Kenny Renner-Singer, Principal
Grade level: 3–5
Free and Reduced Meals: 56.1%
Year school began to implement innovative practices: 2008
Osborn Elementary School embraced a focus on community-based STEM education years ago. District and building administration, teachers, community organizations and families work together to provide hands-on, real-world science learning to all students.
The school ensures this innovative, community-based learning through networks with the Wenatchee River Institute, Chelan County PUD, Puget Sound Electric, the regional LASER Alliance, Association of Wheat Farmers, the National Fish Hatchery, and the University of North Carolina. Each experience is innovative because students do everything from raise and release salmon, develop understanding of the natural environment through learning in the woods, build electrical relays, learn about agriculture and wind power, participate in a national climate study out of the University of North Carolina, report rain and snow levels to a national data-base, and learn about alternative energy sources.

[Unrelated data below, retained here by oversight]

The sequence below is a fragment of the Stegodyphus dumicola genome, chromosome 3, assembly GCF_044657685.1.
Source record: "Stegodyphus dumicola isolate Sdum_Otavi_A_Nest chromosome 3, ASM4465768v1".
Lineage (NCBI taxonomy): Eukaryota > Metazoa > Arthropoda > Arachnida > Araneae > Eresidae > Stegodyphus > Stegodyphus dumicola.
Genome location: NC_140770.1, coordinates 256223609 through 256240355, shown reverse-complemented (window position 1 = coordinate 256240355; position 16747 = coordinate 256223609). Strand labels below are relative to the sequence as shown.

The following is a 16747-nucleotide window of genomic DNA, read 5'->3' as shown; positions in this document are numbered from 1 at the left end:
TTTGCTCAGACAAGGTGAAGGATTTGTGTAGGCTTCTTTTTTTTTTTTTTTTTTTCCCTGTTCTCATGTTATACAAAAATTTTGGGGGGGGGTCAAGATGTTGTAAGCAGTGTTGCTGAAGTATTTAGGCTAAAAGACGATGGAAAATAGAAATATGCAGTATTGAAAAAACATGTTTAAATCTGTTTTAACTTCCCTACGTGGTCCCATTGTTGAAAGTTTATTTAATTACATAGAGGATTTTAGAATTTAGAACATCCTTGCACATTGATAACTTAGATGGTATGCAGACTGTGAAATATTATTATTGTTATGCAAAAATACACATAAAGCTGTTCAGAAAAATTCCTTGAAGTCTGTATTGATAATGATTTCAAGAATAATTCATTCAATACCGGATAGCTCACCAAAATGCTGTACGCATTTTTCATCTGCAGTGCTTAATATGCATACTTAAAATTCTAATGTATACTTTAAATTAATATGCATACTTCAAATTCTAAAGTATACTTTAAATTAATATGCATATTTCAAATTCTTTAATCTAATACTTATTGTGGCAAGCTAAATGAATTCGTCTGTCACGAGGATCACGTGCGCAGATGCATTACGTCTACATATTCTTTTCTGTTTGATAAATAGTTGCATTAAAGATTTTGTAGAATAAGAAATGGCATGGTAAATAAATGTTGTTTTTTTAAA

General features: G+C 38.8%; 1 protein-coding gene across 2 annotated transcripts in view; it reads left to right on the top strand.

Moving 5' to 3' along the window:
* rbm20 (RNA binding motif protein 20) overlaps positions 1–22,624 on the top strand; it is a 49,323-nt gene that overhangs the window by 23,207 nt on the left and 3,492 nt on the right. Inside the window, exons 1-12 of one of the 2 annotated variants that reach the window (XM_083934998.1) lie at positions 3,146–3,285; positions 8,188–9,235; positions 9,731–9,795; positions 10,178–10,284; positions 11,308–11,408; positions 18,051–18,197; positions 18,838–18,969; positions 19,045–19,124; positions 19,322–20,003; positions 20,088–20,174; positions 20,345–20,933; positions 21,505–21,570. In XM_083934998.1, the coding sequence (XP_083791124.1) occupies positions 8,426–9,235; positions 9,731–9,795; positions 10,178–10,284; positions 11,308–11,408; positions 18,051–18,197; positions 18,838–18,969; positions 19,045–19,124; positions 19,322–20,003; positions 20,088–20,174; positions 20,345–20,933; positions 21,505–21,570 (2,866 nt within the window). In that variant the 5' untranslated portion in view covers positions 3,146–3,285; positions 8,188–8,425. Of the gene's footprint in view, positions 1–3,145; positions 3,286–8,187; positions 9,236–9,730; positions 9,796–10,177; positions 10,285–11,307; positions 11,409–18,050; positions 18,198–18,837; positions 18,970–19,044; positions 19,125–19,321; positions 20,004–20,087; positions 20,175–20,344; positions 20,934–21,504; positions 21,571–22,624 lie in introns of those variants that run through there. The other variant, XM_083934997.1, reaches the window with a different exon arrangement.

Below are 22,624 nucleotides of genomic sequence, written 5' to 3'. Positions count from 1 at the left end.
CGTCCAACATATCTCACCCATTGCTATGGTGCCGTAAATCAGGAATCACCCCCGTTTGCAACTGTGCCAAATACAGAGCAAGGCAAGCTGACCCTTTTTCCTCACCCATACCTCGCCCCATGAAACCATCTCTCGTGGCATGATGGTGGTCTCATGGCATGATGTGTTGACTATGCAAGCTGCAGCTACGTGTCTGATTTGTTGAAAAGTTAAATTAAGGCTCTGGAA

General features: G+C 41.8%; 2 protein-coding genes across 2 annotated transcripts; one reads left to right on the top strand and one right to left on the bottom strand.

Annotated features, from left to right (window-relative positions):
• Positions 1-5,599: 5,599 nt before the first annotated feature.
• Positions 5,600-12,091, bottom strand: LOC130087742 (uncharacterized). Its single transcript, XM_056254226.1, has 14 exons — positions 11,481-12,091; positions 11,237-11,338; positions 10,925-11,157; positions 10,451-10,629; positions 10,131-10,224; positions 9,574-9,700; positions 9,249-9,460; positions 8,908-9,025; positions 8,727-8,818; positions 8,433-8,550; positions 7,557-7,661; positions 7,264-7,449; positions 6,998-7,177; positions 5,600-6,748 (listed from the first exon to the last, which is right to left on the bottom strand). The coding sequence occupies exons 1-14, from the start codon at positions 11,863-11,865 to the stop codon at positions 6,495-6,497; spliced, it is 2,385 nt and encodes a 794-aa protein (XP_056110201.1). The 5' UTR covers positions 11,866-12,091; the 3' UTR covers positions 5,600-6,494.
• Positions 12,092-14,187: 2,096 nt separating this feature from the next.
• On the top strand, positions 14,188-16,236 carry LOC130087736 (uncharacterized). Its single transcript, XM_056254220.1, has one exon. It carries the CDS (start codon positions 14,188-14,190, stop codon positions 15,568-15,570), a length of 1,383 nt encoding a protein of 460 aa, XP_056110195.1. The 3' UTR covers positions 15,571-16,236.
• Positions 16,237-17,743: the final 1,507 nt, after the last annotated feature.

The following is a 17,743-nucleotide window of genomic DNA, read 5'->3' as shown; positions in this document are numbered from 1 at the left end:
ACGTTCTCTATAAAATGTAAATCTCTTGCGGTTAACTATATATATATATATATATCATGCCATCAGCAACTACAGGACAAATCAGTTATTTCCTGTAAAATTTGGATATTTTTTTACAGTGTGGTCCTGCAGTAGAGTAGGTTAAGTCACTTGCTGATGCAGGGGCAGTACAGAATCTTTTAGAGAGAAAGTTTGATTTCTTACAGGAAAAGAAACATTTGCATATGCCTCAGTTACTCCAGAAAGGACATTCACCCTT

The research is clear that students who do real-world, relevant STEM-based learning are more engaged and develop inquiry and social skills. Not only have we seen exceptional improvement in science scores, but we have seen students who are more engaged, happier, and working well with one another. For example, students become empowered science learners when they help scientists and professors from a major university try to determine changes in weather patterns due to global warming.
Many schools and districts look to Osborn as a model of science education. Frequently teams of teams and administrators come to the school to work with Osborn teachers to improve their science program. We are one of the only schools in the nation to work with a National Fish Hatchery to raise and release salmon. We are the only elementary school in the nation to participate in the UNC study and track rain and snow levels for a national database.
These types of experiences are transformational in the lives of elementary school children.